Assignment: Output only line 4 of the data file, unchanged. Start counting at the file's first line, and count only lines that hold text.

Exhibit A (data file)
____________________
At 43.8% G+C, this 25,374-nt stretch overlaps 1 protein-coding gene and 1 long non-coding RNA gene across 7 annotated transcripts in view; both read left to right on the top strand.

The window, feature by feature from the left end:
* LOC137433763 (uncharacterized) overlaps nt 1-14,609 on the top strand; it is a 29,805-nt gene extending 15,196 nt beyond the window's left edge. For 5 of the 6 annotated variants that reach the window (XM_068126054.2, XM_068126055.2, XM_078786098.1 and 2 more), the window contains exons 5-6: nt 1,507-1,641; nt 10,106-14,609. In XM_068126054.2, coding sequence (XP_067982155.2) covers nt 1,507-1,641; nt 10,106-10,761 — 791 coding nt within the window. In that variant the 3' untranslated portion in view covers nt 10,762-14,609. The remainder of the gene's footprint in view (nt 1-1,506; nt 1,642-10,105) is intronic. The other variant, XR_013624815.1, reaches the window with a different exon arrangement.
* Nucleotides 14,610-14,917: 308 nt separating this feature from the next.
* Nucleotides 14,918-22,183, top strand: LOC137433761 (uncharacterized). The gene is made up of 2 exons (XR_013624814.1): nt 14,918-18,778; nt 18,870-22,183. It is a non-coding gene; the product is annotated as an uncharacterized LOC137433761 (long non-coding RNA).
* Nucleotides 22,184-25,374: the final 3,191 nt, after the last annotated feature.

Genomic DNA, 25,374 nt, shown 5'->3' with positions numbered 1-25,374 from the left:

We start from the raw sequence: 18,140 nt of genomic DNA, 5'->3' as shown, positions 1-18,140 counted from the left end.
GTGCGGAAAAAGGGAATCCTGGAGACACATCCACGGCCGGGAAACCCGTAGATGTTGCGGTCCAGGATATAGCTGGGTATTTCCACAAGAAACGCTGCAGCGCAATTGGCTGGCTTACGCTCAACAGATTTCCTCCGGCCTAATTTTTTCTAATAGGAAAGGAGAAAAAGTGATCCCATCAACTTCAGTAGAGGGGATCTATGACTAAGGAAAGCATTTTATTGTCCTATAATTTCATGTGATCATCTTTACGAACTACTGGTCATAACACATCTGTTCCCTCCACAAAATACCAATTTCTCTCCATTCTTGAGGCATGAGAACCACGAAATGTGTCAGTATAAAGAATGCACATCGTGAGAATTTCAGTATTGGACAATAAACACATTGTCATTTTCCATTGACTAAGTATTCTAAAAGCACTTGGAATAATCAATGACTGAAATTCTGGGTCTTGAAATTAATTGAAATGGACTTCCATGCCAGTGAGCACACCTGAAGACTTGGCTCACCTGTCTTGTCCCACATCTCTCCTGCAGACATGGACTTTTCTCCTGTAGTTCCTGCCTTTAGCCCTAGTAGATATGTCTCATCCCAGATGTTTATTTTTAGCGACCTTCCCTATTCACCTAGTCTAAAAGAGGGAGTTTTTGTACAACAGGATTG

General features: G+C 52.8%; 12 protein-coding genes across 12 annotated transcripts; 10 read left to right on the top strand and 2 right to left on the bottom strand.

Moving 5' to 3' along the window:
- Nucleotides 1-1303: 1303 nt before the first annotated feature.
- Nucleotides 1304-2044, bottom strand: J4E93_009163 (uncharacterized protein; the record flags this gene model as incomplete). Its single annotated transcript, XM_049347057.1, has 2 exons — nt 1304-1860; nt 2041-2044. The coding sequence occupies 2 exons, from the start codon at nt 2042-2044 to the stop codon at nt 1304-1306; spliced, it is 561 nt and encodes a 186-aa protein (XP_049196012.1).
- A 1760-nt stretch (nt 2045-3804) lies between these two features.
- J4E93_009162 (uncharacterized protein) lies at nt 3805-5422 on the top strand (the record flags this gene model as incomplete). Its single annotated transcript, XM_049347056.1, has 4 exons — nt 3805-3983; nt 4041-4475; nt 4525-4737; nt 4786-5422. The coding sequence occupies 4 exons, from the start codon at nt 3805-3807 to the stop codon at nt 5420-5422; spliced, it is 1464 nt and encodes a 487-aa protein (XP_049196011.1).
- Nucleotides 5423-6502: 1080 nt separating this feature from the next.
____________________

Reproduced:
* Nucleotides 14,610-14,917: 308 nt separating this feature from the next.